Despite the violence, he says 90 percent of the 2.3 million people who cast ballots voted to secede. The central government disputes the vote’s validity and has threatened to use its emergency powers to prevent a breakaway state.
Pressure is increasing on the European Union to mediate, but at a time of rising nationalism and populism, the last thing the bloc wants is to encourage regional separatism.
3. A surge of desperately needed supplies has begun to arrive in parts of storm-ravaged Puerto Rico. We made it to the remote island of Vieques, where the solitude of undeveloped beaches used to be a key component of the allure.
Now that isolation is a big problem for the 9,000 people living there. They’ve been largely cut off from the world for 11 days, with no power or communications and, for many, no running water.
“We lost everything,” said a young mother whose home was destroyed. “It’s hell.”
4. Russia’s disinformation campaign during the 2016 presidential election included Facebook accounts disguised as gun rights and gay rights advocates — even one focused on cute puppies.
Facebook, which handed over 3,000 Russia-linked ads to congressional panels today, says it’s “deeply disturbed” about the ads.
5. The trial in Malaysia for the two women accused of killing the half brother of Kim Jong-un is being closely watched for clues about the workings of North Korea. Above, one of the suspects.
Our Tokyo bureau chief examines whether a nuclear deal with the North is a mission impossible for Secretary of State Rex Tillerson.
6. Three American scientists won the Nobel Prize in Medicine for discovering the molecular mechanisms controlling the body’s daily cycle.
Jeffrey C. Hall, Michael Rosbash and Michael W. Young used fruit flies to “peek inside our biological clock” and explain how plants, animals and humans synchronize “with the Earth’s revolutions.” Above, the three in 2013.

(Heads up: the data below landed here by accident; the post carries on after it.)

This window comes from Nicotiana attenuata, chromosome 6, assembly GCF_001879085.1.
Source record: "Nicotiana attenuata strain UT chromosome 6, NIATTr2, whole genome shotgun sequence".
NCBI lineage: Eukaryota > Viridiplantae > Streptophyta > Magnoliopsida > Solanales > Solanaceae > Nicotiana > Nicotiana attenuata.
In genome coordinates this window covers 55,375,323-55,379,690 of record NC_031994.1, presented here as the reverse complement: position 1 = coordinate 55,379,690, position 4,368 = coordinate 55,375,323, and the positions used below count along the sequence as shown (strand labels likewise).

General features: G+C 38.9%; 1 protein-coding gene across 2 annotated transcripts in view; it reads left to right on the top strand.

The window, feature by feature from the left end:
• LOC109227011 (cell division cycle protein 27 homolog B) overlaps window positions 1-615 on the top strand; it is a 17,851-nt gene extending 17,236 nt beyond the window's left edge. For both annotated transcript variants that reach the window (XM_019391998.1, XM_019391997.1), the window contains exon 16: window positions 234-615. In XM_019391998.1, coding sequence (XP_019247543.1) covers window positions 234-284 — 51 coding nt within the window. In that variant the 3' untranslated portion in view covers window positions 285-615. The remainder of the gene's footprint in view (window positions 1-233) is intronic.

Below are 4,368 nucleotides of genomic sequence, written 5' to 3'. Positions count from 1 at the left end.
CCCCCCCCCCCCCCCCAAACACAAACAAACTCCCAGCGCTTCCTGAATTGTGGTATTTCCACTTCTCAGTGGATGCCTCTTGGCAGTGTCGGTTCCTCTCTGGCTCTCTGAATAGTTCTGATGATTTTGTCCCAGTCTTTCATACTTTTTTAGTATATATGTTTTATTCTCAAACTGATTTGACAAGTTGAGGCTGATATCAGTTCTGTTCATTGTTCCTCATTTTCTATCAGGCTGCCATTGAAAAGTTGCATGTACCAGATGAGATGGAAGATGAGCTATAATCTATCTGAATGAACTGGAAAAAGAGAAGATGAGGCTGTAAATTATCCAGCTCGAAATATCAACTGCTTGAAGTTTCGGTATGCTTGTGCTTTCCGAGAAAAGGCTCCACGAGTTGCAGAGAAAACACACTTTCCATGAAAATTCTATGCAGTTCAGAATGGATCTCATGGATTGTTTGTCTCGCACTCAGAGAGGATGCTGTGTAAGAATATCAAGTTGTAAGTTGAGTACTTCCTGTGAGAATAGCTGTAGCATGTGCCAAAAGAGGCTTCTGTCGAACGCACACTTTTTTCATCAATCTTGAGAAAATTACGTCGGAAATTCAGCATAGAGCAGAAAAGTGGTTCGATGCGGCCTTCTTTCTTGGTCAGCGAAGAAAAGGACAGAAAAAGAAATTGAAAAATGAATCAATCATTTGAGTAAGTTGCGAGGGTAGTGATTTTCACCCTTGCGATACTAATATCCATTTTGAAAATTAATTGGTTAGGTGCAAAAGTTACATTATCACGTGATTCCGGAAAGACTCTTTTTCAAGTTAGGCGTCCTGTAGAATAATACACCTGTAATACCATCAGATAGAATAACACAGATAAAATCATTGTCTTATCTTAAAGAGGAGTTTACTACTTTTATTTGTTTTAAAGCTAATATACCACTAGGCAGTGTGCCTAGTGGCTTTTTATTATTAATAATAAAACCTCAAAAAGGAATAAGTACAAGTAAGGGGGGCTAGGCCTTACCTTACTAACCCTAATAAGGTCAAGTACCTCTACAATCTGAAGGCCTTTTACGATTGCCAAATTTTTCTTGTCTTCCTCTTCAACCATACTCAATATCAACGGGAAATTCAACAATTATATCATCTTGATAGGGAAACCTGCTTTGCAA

More Nobels will be announced over the next week. Tomorrow is physics, followed by chemistry, literature, peace, and, next Monday, economic science.
7. General Motors is making moves toward an emissions-free future.
The company said it would introduce 20 new all-electric models by 2023, including two in the next 18 months.
There’s no end date in sight for its production of gasoline-engine vehicles, though. And in a speech in Shanghai last month, the company’s chief executive, Mary Barra, above, argued that the switch should be driven by consumers, not regulators.
8. KFC is in the midst of a huge expansion in Africa — at the same time that obesity and related health problems are surging. We went to Ghana, where the obesity rate has gone from 2 percent to 13.6 percent since 1980.
In addition to being tasty, KFC is seen as a status symbol there. “It’s like I’m in Germany or Canada. Everything is very nice,” one young customer explained.
But nutrition experts are worried about an increasingly unhealthy population, without the medical resources to address a looming crisis.
9. Finally, here’s what we learned from Week 4 of the N.F.L. season: The Rams have found their defense, Cam Newton found his old self, and the Texans found their quarterback.
And President Trump’s criticism hasn’t stopped players from protesting during the national anthem. Here’s what each team did on Sunday.
Our columnist says that as players are judged for their postures during the anthem, it might be fair to turn the lens on the fans, particularly those in line for the restroom or at the concession stand as it plays. Above, some fans during the anthem at yesterday’s Cardinals-49ers game.
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